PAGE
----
IT may be mere coincidence, of course, but the Catholic faith seems to be fertile ground to some people for human-interest stories that have little to do with religion and everything to do with retribution in the form of mental cruelty and physical abuse.
Philomena, a touching, tragic and troubling tale of a woman's quest to find her son 50 years after she was forced to give him away leaves no doubt as to who the villains are - showing, in more ways than one, that old habits die hard.
A group of heartless nuns in a remote Irish convent holds the key to a mystery wrapped in grim circumstance but the film, directed by Stephen Frears and based on the book The Lost Child of Philomena Lee by Martin Sixsmith, also has a lightness of touch that can be attributed to Frears's dexterity in dealing with a controversial topic.
The screenplay, adapted by Steve Coogan and Jeff Pope, treads the fine line between true mystery, dark drama and light comedy, and the result is a film that entertains while keeping the audience fully engaged.
Philomena, a rosy-cheeked teenager (Sophie Kennedy Clark), succumbs to a young man's advances at a fun fair and after scandalising her family with the resulting pregnancy, is sent away to a convent where the conditions are harsh and the nuns even harsher. In return for looking after unwed mothers (sinners of the worst order, as the film portrays them), the young women are made to work for years in a laundry and allotted only an hour a day to be with their babies.
Philomena's world is shattered when her three-year-old son is given away (for a fee) to adoptive parents from the United States. She has to relinquish all claims to the child but eventually marries and has a family of her own, burying her past for 50 years while wondering what happened to him and periodically trying to make contact. However, the nuns at the convent are unresponsive and deny any knowledge of her son's whereabouts.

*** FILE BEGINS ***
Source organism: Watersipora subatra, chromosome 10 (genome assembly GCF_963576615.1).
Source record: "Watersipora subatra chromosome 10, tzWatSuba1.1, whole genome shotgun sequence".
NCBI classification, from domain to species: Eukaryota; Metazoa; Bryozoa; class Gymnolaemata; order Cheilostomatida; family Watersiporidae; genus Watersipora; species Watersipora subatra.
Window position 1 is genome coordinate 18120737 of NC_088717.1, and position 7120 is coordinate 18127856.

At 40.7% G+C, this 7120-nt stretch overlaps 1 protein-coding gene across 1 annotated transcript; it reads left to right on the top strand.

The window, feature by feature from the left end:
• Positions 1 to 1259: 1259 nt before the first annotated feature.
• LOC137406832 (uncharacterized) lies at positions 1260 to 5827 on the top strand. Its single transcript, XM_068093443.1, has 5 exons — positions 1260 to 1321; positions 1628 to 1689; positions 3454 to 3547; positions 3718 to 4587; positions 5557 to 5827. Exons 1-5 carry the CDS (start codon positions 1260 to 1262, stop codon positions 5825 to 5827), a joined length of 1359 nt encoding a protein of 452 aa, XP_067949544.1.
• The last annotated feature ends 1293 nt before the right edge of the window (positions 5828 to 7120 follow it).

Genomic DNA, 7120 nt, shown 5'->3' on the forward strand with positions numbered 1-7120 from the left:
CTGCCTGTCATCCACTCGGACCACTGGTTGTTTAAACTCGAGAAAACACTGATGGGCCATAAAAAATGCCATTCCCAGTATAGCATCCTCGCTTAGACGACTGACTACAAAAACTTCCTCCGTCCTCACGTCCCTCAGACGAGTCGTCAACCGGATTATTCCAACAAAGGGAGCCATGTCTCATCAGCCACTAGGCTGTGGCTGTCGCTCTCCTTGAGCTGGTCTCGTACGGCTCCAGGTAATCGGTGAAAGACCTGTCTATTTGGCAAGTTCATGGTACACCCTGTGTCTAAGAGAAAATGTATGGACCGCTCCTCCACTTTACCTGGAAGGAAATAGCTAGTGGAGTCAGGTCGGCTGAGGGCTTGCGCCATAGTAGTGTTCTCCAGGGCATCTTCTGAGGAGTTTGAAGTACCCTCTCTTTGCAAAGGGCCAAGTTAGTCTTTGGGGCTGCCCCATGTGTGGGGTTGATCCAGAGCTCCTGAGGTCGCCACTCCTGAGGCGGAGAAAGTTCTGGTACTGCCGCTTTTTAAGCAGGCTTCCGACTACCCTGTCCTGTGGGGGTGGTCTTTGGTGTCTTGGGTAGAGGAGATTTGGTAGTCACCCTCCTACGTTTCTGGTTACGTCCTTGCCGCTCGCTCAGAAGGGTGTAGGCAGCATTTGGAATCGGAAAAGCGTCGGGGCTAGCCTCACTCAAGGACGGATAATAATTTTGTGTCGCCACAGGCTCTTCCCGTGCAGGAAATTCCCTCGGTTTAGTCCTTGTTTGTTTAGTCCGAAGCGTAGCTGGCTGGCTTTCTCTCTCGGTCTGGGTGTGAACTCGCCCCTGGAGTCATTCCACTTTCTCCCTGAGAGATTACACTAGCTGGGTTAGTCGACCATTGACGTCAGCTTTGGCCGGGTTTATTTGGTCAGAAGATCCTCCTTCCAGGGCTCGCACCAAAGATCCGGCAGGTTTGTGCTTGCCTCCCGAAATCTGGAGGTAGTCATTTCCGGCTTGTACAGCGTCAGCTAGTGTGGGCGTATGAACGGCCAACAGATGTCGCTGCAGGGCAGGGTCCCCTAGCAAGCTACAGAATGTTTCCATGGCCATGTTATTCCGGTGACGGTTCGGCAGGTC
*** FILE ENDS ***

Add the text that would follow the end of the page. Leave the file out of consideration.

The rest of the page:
That's when Sixsmith (played with admirable restraint by Coogan), a down-on-his-luck English journalist, hears of the story and reluctantly takes on an assignment to write a magazine article. Together with Philomena (Judi Dench), he embarks on a journey of discovery that takes them back to the convent, following a trail that leads across the Atlantic.
The wall of silence they encounter at the convent is frustrating but aided by the moral superiority of innocents in search of the truth - not to mention old home movies of a tousled-haired little boy happily at play - they eventually unearth a story of uncommon warmth. When it comes, the reveal of a life lost is both startling and beyond sad.
Philomena and Martin make for an odd couple and an unlikely pair of sleuths but one couldn't do without the other. For a story that has all the elements of tragedy, Philomena is ultimately about a triumph for a woman of courage.
"Have faith my dear, God will forgive you," says a priest to Philomena when she suffers a moment of doubt and weakness. The real question of course, is how she manages to forgive those who treated her so inhumanely.